• A group is complete in the sense that everything you need to do the operation is included. (But not complete in the way that Banach space is complete with respect to sequences converging. Geez, this terminology is overloaded with meanings!)
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    • A vector space is complete in the same way that a group is. In the abstract sense. Again, a vector is “anything that can be added together”. The vectors’ space completely brings together all the possible sums of any combination of summands.

      For example, in a 2-space, if you had (1,0) and (0,1) in the space, you would need (1,1) so that the vector space could be complete. (You would also need other stuff.)

      And if the vector space had a and b, it would need to contain a+b — whatever that is taken to mean — as well as a+b+b+(a+b)+a and so on. In jargon, “closed under addition”.
    • A topological space (confusingly, sometimes called “a topology”) is made up of things, bundled together with the necessary overlap, intersection, union, superset, subset concepts so that “connectedness” makes sense.
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    • A Hilbert space has everything a Banach space does, plus the notion of "angle". (Defining an inner product is as good as defining an angle, because you can infer angle from inner multiplication.) ℂ⁷ is a hilbert space, but the pair ({0, 1, 2}, + mod 2) is not.
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    • Euclidean space is a flat, rigid, stick-straight, all-joins-square Hilbert space.
    • To recap that: vector space  Banach space  Hilbert space, where the  symbol means “is less structured than”.

      Topological spaces can be even more unstructured than a vector space. Wikipedia explains all of the T0 T1 ⊰ T2 ⊰ T2.5  T3  T3.5  T4 ⊰ T5 ⊰ T6 progression which was thoroughly explored during the 20th century. (Those spaces differ in how separated “neighbours” are taken to be.)

I don’t mean to imply that these spaces can only be thought of as tuples: ({things}, operations). There are categorical ways to understand them which may be better. But don’t look at me; ask the ncatlab!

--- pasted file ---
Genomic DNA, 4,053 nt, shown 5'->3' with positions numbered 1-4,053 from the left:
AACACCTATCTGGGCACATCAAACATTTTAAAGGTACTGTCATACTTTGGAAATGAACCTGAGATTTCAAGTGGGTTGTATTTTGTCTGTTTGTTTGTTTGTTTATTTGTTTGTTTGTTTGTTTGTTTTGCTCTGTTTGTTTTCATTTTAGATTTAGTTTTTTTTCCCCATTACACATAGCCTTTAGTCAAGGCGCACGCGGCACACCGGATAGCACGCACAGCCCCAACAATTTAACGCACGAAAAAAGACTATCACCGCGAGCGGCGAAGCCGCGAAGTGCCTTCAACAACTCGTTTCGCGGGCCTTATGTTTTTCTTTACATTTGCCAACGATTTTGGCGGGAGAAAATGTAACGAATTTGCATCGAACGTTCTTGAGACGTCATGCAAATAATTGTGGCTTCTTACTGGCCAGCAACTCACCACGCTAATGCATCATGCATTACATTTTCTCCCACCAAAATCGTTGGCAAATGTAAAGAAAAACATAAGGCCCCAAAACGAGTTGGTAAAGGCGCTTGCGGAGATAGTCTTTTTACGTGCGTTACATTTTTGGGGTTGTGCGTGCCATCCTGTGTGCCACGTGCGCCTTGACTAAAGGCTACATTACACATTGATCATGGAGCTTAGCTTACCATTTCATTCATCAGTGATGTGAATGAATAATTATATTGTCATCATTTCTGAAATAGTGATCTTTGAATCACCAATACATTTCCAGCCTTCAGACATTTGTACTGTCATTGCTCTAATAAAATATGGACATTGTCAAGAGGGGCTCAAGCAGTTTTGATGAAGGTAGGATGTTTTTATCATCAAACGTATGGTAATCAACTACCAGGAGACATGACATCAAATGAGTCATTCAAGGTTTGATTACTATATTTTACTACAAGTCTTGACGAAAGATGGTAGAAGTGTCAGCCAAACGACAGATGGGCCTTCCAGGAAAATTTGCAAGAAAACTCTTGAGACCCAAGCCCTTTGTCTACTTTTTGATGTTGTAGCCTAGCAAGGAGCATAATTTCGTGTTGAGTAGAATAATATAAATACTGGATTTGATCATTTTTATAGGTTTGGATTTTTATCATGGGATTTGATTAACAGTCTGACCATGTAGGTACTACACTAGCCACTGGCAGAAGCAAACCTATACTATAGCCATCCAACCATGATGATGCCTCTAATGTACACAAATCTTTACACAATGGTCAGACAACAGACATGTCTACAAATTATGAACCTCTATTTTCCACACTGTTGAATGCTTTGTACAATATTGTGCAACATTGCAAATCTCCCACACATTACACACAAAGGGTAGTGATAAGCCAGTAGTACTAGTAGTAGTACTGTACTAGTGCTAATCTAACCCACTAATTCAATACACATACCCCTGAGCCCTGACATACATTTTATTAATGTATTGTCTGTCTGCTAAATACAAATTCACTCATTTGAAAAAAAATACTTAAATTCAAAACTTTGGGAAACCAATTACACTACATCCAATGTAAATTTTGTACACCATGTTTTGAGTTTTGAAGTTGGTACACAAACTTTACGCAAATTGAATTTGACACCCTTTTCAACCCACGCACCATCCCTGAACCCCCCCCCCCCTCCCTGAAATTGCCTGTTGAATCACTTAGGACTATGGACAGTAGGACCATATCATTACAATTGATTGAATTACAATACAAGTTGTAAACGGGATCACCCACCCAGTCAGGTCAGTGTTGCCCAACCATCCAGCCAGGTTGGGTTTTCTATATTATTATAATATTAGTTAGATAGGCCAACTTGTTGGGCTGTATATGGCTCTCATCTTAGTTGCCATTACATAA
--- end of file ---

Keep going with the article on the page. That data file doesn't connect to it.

1. Lastly, sometimes ‘space’ just means a collection of related things, without necessarily specifying, like above, the tools and viewpoints that we take to their relationships.
    • The space of all possible faces.
    • The space of all possible boyfriends.
    • The space of all possible songs.
    • The space of all possible sentences.
    • Qualia space, if you’re a theorist of consciousness.
    • The space of all possible romantic relationships.
    • The space of all possible computer programs of length 17239 bytes.
    • Whatever space politics occupies. (And we could debate about that.)
    • (consumption, leisure, utility) space
    • The space of all possible strategy pairs.
    • The space of all possible wealth distributions that sum to W.
    • The space of all bounded functions.
    • The space of all 8×8 matrices over the field ℤ₁₁.
    • The space of all polynomials.
    • The space of all continuous functions from [0,1] → [0,1].
    • The space of all square integrable functions.
    • The space of all bounded linear operators.
    • The space of all possible models of ______.
    • The space of all legal configurations of the Rubik’s cube.

(Some of these may be assumed to come packaged with a particular set of interpretations as in the previous ol:li.)

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Before you and I can have a productive discussion, we need to agree on the meanings of the words that we use.
Grandpa




The Ascent of Mandarin (via sandy dreams in my backpack, man)